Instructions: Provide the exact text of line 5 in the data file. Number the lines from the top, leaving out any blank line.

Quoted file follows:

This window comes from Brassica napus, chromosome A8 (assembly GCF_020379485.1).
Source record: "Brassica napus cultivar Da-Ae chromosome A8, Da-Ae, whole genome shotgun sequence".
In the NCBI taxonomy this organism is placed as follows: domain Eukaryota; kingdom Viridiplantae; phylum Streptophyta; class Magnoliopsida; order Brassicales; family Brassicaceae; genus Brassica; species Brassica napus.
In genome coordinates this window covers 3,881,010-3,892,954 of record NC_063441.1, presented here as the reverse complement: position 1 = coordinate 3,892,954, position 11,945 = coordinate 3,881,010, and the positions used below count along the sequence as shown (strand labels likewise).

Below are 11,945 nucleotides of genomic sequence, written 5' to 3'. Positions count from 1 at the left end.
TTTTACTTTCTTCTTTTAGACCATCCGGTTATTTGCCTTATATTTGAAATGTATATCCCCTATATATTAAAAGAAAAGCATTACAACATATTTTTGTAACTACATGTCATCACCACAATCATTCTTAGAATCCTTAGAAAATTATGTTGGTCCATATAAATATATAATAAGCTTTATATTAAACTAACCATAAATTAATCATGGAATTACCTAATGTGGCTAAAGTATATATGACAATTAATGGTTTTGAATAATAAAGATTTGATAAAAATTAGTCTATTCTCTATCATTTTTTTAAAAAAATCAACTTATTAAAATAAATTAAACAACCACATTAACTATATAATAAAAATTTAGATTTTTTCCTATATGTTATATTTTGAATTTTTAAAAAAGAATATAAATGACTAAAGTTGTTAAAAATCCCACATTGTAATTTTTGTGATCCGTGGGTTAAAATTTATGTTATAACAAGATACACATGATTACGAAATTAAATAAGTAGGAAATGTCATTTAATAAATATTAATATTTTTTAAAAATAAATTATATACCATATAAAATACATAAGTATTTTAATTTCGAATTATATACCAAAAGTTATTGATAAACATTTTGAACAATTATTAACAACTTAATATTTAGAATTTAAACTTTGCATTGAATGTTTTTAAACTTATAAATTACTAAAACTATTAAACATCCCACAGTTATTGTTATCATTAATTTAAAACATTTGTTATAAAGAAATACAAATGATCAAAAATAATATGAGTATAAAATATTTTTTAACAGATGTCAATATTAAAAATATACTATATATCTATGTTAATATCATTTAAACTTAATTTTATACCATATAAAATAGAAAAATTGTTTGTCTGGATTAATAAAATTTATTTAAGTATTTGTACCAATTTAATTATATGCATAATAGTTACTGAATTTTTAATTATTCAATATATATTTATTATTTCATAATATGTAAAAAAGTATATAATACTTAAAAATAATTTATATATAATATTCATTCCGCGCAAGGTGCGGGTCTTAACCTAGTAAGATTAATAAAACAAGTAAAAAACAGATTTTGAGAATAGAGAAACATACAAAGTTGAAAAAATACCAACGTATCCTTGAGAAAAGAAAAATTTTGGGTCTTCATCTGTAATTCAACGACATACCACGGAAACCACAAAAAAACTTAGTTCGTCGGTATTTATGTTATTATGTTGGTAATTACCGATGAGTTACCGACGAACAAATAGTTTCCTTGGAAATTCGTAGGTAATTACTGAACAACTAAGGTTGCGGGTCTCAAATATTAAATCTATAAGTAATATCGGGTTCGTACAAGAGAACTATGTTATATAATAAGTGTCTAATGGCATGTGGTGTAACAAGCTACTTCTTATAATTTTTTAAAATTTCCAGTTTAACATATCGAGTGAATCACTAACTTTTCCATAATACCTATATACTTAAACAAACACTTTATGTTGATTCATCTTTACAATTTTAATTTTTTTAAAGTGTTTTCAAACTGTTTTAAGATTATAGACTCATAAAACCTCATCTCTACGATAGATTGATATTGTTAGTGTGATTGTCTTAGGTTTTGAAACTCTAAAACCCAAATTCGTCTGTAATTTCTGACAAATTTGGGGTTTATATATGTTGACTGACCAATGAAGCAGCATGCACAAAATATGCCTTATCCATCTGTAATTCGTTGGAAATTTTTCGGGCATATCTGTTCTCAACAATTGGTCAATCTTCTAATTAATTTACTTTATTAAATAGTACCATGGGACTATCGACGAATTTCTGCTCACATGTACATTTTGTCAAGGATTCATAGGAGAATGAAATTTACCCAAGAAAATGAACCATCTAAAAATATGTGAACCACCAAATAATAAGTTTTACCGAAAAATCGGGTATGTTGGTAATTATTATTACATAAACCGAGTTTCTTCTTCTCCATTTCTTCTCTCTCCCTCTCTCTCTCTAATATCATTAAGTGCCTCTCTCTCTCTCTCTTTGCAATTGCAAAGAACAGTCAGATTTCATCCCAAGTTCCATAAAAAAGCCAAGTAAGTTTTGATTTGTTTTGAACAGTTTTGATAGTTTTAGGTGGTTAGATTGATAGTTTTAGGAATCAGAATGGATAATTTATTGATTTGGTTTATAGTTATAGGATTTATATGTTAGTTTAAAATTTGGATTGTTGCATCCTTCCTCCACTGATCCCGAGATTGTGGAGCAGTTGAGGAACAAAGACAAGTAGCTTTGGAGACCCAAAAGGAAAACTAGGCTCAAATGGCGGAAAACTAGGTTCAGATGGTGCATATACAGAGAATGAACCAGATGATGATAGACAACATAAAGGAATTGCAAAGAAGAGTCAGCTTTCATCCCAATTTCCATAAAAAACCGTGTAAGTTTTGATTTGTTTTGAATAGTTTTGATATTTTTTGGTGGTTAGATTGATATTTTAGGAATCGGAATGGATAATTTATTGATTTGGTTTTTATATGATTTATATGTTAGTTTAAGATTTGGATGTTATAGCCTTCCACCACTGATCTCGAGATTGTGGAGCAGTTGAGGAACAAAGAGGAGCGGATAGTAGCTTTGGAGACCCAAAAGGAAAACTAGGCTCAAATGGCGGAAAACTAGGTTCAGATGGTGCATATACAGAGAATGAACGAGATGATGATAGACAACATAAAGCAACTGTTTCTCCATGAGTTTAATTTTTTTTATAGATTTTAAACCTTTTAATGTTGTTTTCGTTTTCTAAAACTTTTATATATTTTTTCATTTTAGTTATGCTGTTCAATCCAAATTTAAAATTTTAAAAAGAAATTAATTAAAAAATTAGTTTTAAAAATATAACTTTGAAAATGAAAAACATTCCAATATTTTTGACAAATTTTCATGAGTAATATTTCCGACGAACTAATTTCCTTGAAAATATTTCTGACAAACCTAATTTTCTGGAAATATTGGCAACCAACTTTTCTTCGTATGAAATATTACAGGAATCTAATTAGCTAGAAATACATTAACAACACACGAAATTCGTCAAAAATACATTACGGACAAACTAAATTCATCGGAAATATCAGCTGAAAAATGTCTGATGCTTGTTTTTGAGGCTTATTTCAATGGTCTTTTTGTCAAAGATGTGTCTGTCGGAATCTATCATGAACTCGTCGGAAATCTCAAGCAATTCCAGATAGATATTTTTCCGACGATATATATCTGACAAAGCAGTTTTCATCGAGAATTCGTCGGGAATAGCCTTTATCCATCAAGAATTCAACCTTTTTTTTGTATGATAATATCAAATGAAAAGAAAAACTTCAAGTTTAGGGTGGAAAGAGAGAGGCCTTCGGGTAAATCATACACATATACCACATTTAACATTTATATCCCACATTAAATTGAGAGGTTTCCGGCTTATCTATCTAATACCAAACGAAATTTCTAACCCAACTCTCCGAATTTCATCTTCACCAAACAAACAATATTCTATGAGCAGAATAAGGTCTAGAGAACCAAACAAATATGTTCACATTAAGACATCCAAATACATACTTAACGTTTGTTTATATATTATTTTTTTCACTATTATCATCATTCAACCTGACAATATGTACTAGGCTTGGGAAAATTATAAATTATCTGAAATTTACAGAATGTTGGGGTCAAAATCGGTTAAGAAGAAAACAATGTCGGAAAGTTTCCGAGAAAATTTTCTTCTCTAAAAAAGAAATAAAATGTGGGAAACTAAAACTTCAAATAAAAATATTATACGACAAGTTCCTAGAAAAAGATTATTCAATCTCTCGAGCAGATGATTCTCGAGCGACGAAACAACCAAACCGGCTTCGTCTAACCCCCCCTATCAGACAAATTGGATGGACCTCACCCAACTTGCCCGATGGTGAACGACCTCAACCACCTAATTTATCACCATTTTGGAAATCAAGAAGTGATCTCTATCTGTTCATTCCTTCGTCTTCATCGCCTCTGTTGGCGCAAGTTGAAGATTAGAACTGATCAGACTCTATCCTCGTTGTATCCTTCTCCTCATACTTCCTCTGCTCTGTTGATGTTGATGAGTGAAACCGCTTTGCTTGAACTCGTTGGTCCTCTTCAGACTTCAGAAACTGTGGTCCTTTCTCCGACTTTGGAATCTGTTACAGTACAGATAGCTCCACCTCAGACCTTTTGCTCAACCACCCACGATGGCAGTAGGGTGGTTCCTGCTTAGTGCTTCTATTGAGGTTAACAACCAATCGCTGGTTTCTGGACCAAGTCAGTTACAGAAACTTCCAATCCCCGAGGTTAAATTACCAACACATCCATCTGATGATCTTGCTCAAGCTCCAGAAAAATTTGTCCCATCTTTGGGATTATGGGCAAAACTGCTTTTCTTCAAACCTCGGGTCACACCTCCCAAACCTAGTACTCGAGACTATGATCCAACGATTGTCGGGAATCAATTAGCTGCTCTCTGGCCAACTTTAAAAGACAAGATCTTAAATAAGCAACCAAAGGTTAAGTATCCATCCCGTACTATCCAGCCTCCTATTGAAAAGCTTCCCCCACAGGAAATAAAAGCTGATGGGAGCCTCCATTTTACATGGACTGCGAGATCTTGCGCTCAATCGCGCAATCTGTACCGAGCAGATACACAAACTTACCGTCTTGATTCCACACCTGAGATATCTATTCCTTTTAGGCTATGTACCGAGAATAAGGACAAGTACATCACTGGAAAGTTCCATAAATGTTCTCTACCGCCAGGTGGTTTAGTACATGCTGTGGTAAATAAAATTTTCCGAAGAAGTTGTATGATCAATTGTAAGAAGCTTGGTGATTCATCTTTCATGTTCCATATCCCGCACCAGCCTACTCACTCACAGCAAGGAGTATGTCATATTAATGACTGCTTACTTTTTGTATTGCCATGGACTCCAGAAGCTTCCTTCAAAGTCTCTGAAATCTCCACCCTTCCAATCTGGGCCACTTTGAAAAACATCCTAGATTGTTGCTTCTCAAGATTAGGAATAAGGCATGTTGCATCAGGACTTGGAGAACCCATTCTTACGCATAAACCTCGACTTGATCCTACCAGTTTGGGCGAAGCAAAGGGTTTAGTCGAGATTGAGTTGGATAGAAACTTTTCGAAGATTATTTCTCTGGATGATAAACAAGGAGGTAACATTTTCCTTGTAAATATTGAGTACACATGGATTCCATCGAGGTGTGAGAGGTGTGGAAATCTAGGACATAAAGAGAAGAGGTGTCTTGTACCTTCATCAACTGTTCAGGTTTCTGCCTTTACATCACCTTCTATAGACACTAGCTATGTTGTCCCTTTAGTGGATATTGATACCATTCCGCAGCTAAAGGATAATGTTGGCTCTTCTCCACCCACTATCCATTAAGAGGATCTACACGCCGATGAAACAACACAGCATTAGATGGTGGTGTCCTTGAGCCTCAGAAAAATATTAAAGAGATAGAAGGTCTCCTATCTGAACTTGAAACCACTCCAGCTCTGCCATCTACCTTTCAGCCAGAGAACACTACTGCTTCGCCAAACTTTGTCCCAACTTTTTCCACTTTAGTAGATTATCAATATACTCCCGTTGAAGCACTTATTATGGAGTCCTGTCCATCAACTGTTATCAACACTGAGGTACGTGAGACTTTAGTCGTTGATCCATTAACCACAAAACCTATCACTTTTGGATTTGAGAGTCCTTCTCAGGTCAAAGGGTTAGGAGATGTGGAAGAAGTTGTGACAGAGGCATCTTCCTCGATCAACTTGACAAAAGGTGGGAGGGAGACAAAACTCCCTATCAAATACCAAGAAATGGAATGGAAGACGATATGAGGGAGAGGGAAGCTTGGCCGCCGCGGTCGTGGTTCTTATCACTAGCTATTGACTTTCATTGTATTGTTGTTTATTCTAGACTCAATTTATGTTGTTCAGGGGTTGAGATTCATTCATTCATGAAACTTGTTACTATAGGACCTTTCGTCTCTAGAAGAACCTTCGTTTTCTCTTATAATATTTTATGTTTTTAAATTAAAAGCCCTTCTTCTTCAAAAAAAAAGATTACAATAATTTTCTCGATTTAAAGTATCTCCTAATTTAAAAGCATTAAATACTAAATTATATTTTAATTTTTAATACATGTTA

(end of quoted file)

Below are 11,945 nucleotides of genomic sequence, written 5' to 3'. Positions count from 1 at the left end.